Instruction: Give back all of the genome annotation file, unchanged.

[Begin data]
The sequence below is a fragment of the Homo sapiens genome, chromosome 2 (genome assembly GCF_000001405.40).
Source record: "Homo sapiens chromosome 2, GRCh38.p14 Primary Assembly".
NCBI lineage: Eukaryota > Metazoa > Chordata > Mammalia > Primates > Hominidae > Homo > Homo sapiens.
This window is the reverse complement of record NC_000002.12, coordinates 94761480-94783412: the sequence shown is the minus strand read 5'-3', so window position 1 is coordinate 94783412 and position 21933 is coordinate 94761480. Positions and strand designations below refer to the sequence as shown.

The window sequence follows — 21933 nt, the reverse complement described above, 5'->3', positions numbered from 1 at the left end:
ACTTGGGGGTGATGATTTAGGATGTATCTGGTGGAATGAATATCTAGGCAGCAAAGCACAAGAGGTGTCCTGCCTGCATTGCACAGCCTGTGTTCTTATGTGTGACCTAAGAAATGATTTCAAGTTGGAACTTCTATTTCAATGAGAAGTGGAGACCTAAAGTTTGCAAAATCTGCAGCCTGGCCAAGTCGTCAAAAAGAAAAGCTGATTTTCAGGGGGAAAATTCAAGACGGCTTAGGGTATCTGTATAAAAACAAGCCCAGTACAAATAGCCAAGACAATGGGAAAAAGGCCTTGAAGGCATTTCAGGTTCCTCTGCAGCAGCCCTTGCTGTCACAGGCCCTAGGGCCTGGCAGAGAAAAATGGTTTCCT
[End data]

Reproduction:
The sequence below is a fragment of the Homo sapiens genome, chromosome 2 (genome assembly GCF_000001405.40).
Source record: "Homo sapiens chromosome 2, GRCh38.p14 Primary Assembly".
NCBI lineage: Eukaryota > Metazoa > Chordata > Mammalia > Primates > Hominidae > Homo > Homo sapiens.
This window is the reverse complement of record NC_000002.12, coordinates 94761480-94783412: the sequence shown is the minus strand read 5'-3', so window position 1 is coordinate 94783412 and position 21933 is coordinate 94761480. Positions and strand designations below refer to the sequence as shown.

The window sequence follows — 21933 nt, the reverse complement described above, 5'->3', positions numbered from 1 at the left end:
ACTTGGGGGTGATGATTTAGGATGTATCTGGTGGAATGAATATCTAGGCAGCAAAGCACAAGAGGTGTCCTGCCTGCATTGCACAGCCTGTGTTCTTATGTGTGACCTAAGAAATGATTTCAAGTTGGAACTTCTATTTCAATGAGAAGTGGAGACCTAAAGTTTGCAAAATCTGCAGCCTGGCCAAGTCGTCAAAAAGAAAAGCTGATTTTCAGGGGGAAAATTCAAGACGGCTTAGGGTATCTGTATAAAAACAAGCCCAGTACAAATAGCCAAGACAATGGGAAAAAGGCCTTGAAGGCATTTCAGGTTCCTCTGCAGCAGCCCTTGCTGTCACAGGCCCTAGGGCCTGGCAGAGAAAAATGGTTTCCT